By Luminous Jannamike
ABUJA—The National Agency for the Prohibition of Trafficking in Persons, NAPTIP, yesterday said it had secured only three convictions out of 34 cases of gender-based violence it brought before the courts since 2015.
The agency said while 31 cases were pending in court, it was currently investigating 18 other complaints.
Speaking at a stakeholders workshop on the effective implementation of Violence Against Persons Prohibition, VAPP, Act 2015, NAPTIP’s Director-General, Julie Okah-Donli, identified conflict in the legal definition of rape, limited acceptability of the VAPP Act, obsolete cultural practices, and duplication of laws as reasons for the low rate of convictions.
She said: “NAPTIP, as the statutory administrator of the Violence Against Persons (Prohibition) Act, 2015, has secured three convictions and currently has 31 criminal cases pending in Court, and about 18 cases of violence being investigated. “There is need to move towards a Nigeria where victims of violence not only get justice but also where cultural and traditional lifestyles and practices will undergo such a fundamental change that violence becomes the exception, not the rule.”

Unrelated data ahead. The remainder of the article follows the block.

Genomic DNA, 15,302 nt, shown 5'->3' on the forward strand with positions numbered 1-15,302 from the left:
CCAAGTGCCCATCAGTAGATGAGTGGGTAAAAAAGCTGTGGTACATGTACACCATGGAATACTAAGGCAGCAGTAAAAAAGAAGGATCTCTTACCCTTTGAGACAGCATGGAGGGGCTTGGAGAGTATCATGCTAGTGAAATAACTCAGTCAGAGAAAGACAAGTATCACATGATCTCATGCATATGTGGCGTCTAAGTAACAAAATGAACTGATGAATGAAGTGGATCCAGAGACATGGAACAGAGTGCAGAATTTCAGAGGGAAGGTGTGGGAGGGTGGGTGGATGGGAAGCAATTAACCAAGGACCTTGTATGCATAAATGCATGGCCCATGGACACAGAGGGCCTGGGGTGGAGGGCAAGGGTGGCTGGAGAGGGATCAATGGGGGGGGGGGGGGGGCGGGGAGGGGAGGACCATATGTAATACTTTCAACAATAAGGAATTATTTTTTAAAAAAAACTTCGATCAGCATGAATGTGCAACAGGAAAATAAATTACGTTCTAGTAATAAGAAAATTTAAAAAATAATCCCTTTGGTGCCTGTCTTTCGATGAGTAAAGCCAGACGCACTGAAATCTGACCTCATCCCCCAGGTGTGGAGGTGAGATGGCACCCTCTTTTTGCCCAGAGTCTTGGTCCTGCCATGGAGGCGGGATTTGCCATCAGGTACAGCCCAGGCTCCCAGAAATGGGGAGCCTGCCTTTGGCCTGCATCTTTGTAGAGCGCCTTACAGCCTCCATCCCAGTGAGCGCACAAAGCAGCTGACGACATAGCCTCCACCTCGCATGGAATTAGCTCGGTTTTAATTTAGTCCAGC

Speaking also, the National President, International Federation of Women Lawyers (FIDA Nigeria), Inime Aguma, called on the government and its agencies to rise to their responsibilities in ensuring the effective implementation of the laws prohibiting violence against vulnerable persons.
She said that since the application of VAPP Act was largely limited to Abuja, Oyo, Lagos, Anambra, and Ekiti; there was need for other states to quickly domesticate the law as most offences were committed in jurisdiction where the law or its equivalent has not been passed.